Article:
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The words, “you’ve got to kick at the darkness ’til it bleeds daylight,” from Bruce Cockburn’s “Lovers in a Dangerous Time,” have traveled well. In some places, they’ve even slipped into the vernacular. The phrase “kick at the darkness” became the title of a Cockburn tribute album, featuring a hit version of the song by pop-rockers Barenaked Ladies. And superstar Bono quoted the expression in his own song “God Part II” on U2’s Rattle and Hum album. Meanwhile, the popularity of “Lovers” helped to make Stealing Fire Cockburn’s best-selling album. But, in crafting the lyric, the Canadian singer-songwriter wanted only to issue a challenge to complacency. “What I meant,” he later explained, “was that we can’t settle for things as they are. If you don’t tackle the problems, they’re going to get worse.”
Cockburn had said much the same in the title track from his previous album, The Trouble with Normal, which cited labor strife, tenant conflicts and Third World intervention. But, with 1984’s Stealing Fire, Cockburn’s words and music took on even greater urgency. The previous year, he made his first trip to Central America on behalf
of the international development group OXFAM. While in southern Mexico, he visited a refugee camp that had recently been attacked by the helicopters of the U.S.-backed Guatemalan army. The horrific experience sparked the anger-filled “If I Had a Rocket Launcher,” which became a mixed blessing for the musician-activist. On the one hand, it triggered accusations that Cockburn was advocating violence—a charge which he flatly denied. “This is not a call to arms,” he once said, before performing the song. “This is a cry.” At the same time, the controversy brought him unprecedented attention—garnering airplay for the single and throwing the video into regular rotation on MTV.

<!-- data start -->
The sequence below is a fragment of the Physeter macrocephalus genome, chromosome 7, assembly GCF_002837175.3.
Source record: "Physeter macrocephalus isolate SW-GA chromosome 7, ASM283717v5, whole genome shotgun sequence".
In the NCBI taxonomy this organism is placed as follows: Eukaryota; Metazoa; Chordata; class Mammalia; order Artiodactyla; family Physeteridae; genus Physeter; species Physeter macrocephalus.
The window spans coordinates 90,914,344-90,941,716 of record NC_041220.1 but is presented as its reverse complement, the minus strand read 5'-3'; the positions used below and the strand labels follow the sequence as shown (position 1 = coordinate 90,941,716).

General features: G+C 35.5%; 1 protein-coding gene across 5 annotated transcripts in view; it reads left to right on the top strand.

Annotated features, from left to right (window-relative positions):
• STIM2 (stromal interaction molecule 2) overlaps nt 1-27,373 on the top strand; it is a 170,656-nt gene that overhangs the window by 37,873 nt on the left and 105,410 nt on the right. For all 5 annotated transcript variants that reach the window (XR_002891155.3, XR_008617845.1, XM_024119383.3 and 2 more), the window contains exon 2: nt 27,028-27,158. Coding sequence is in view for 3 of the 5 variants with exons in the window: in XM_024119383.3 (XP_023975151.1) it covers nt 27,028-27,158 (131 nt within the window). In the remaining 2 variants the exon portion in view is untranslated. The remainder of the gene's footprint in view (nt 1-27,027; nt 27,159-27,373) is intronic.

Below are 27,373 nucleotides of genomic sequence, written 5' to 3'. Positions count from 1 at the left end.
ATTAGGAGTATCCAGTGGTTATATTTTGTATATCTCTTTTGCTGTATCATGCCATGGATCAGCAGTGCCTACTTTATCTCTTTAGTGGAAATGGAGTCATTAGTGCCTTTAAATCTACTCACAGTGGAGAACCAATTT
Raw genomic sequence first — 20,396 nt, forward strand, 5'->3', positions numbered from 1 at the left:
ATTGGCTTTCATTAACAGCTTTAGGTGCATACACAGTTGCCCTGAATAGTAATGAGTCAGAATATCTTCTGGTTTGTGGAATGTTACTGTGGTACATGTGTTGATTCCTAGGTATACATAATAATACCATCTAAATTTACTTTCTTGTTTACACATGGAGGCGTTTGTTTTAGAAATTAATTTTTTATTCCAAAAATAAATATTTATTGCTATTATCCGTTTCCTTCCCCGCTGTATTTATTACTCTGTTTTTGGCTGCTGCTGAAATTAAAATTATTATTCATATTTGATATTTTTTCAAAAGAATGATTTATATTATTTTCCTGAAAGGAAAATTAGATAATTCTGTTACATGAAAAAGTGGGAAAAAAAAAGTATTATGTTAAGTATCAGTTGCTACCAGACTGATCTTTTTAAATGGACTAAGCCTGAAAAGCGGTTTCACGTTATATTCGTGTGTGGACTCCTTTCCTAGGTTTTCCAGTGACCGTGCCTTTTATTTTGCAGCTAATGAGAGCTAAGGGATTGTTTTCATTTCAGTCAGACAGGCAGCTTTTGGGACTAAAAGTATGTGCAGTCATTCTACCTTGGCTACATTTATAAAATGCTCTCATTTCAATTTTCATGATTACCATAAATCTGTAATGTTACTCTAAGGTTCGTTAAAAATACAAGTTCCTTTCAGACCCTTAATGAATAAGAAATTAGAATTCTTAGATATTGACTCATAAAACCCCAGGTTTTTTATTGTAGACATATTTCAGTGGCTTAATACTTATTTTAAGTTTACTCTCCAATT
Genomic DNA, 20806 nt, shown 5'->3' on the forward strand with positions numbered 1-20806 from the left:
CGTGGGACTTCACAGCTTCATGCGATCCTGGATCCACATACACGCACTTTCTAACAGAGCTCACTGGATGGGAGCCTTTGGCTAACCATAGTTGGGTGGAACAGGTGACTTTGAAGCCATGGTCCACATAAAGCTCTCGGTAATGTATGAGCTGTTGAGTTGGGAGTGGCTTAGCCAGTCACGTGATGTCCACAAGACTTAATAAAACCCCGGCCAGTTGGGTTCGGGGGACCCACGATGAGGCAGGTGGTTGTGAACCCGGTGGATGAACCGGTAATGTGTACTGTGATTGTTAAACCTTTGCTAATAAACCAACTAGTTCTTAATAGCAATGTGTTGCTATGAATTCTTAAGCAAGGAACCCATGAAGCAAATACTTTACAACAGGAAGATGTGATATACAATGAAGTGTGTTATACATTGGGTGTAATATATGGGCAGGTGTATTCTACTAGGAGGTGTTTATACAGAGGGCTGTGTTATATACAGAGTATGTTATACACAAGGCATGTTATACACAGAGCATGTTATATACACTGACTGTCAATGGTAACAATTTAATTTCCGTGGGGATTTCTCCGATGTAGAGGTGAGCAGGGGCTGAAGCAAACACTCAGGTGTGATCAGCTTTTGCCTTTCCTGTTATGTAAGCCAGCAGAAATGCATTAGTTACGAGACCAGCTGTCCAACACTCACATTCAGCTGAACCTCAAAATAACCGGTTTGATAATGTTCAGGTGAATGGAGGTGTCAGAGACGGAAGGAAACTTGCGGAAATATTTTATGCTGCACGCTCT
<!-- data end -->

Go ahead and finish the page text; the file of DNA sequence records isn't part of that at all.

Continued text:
Cockburn’s fact-finding tour of the region gave rise to several other powerful songs on the album. The gorgeous “Nicaragua,” expresses his optimism about the country’s revolution in the line, “You’re the best of what we are.” But the song ominously describes the U.S. embassy in Managua and Nicaragua’s enemies as “voyeurs licking moistened lips.” Cockburn’s admiration for the country’s people comes through on “Dust and Diesel,” conveying their everyday heroics under the constant threat of war.
Two new bonus tracks tackle similar concerns—or bristle with “Rocket Launcher”-like passion. The gently swaying “Yanqui Go Home” portrays America as “trying to be the Pharaoh of the West [but] bringing nothing but ruin,” while the fiery “Call it the Sundance,” featuring one of Cockburn’s most incendiary electric guitar solos, observes the universal consequence of action. Both songs were recorded during the Stealing Fire sessions but, for reasons of length, never made it on the original album.
In contrast to those issue-oriented songs, the recording also boasts some of Cockburn’s most romantic numbers. “Sahara Gold” is his description of the tumble-down effect of his lover’s hair, while the buoyant “Making Contact,” written in tropical Tobago, conjures up dreaming visions of sex and surf. And “To Raise the Morning Star,” featuring the gospel-like voices of Shawne Jackson, Colina Phillips and Sharon Lee Williams, is a moving anthem that pays tribute to human aspirations.
Produced by Jon Goldsmith and Kerry Crawford, Stealing Fire brought together an all-new band for a fuller, richer sound. Bassist and Stick player Fergus Marsh (violinist Hugh Marsh’s brother), drummer Miche Pouliot and percussionist Chi Sharpe joined Cockburn and keyboardist Goldsmith on all the tracks, while Rough Trade singer Carole Pope and reggae legend Leroy Sibbles appeared as guest vocalists on the song “Maybe the Poet.” The latter, with its warning to “pay attention to the poet/you need him and you know it,” underscores the album’s inherent truths and prescience. Whether issuing calls to action or cries for help, Cockburn’s poetry demands attention. Nearly 20 years after Stealing Fire’s original release, his words are needed more than ever.
Originally released 1984, reissued 2003 by Rounder Records.